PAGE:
Adding lemon juice to cake batter

Does it matter if you add lemon juice (and/or zest) to wet ingredients, or to batter after dry ingredients have been folded in?

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6 Comments

boulangere June 4, 2019
The general formula for adding anything acidic that was not called for originally is to add 1/2 teaspoon baking SODA to the dry ingredients to neutralize the acid, otherwise the acid will diminish the leavening ability of baking POWDER. Sift the baking soda in with the dry ingredients, and add the lemon juice along with the wet stuff. Sounds delicious, by the way.
 
Jim K. June 4, 2019
Thank you. Working on Ottolenghi's Pistachio Rosewater Semolina cake.
 
boulangere June 4, 2019
I've seen that, and it looks heavenly.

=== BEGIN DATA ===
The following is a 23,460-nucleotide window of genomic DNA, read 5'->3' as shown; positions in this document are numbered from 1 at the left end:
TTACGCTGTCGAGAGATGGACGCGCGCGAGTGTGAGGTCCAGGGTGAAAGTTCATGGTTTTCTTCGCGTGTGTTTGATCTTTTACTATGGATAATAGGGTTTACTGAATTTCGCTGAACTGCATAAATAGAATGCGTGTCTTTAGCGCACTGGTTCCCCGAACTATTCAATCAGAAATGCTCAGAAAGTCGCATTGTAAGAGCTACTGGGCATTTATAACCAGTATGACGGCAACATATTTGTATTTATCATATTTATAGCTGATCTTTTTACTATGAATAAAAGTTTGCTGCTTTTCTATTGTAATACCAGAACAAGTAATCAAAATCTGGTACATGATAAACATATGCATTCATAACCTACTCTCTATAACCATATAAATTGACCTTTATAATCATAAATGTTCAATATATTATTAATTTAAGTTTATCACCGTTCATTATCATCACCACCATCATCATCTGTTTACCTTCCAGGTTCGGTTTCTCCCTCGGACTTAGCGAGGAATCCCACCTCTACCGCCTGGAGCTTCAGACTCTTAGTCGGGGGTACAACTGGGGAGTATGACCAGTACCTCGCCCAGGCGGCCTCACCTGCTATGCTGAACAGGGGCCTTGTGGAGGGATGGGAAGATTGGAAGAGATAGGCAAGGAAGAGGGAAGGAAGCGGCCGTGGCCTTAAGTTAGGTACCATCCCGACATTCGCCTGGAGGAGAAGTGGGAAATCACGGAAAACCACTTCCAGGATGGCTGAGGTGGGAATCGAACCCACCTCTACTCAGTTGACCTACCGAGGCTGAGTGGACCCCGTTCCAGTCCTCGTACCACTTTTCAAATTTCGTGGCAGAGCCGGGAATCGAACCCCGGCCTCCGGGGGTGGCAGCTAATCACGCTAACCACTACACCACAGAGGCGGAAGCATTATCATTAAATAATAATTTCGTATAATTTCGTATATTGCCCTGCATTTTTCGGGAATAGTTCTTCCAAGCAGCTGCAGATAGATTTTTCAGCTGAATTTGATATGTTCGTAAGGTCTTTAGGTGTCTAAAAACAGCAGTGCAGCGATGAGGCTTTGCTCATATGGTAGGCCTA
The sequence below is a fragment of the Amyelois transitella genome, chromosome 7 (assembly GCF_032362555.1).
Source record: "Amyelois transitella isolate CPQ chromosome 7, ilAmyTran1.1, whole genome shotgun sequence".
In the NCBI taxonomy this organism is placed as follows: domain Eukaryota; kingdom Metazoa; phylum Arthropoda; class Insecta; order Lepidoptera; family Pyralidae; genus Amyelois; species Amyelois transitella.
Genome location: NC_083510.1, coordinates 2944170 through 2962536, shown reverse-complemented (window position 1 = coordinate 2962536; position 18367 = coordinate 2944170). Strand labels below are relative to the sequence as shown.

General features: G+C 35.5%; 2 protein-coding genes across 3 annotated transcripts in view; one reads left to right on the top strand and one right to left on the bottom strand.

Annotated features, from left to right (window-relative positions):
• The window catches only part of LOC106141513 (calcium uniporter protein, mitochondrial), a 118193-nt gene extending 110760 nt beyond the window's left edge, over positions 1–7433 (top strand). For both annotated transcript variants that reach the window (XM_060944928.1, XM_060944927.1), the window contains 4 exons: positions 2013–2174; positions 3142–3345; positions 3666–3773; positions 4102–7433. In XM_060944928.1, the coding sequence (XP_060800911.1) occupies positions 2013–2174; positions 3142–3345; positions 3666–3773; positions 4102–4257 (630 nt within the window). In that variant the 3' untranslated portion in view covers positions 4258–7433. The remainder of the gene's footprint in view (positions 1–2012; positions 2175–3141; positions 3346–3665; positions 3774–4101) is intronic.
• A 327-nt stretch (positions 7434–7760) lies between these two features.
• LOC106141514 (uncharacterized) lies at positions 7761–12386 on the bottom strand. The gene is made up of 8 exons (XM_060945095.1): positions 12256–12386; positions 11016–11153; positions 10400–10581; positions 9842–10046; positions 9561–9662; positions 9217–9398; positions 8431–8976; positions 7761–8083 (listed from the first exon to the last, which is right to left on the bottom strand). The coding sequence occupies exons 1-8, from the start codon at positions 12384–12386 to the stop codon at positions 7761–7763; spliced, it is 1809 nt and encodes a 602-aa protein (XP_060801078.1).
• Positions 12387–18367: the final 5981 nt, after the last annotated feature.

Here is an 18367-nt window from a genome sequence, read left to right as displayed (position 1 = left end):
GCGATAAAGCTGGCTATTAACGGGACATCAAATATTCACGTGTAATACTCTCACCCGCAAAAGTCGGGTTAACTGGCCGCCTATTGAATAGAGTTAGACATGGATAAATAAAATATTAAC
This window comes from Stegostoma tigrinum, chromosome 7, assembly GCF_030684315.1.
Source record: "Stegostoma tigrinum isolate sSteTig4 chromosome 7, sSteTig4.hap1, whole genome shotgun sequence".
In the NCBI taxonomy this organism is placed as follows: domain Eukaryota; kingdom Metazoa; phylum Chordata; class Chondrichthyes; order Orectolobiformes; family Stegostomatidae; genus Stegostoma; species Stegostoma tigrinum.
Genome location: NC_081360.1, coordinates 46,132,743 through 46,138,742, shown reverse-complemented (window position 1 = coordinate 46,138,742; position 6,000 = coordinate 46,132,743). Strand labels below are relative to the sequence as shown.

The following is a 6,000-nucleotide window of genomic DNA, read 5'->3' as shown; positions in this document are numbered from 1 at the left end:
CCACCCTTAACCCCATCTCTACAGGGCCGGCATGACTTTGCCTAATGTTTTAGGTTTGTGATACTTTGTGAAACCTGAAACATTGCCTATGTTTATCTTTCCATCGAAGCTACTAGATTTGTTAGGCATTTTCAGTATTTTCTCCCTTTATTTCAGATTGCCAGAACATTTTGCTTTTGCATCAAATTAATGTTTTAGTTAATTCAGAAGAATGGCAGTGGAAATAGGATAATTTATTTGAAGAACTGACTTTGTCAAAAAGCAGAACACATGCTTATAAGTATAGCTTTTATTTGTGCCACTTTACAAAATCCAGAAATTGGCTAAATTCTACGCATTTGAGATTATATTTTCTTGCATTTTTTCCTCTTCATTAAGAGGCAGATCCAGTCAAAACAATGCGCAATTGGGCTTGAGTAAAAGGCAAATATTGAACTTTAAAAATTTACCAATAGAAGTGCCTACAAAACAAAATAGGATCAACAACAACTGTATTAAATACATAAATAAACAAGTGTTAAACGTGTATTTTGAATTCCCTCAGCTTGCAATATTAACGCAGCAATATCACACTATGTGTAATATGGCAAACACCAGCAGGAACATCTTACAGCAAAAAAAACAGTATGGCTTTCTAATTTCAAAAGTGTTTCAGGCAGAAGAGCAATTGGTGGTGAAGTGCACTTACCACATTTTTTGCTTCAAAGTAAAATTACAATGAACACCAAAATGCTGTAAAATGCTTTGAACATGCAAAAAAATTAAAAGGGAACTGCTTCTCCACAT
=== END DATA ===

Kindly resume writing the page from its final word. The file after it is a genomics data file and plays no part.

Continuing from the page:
Smaug June 4, 2019
I note that in that recipe he does fold some of the wet ingredients- lemon juice, vanilla, rosewater- into the batter after adding the dry ingredients to the eggs. This strikes me as a bit unusual- you don't want to work the cake anymore than you have to once the flour is wet, and it will take some doing to disburse them evenly- but who am I to say tell him no? It's a small amount of lemon juice- most of it is added as a syrup after the cake is baked.
 
Smaug June 3, 2019
It would depend on your recipe- zest is ph neutral so seldom causes problems. Juice should be mixed with wet ingredients to get dispersed, but I'm not clear- are you working from a recipe that fails to specify, or adding it to the recipe on your own? In the latter case it could change the way the leavening works, so you'd need to know pretty exactly how the recipe is working.
 
Jim K. June 4, 2019
Thank you.
 
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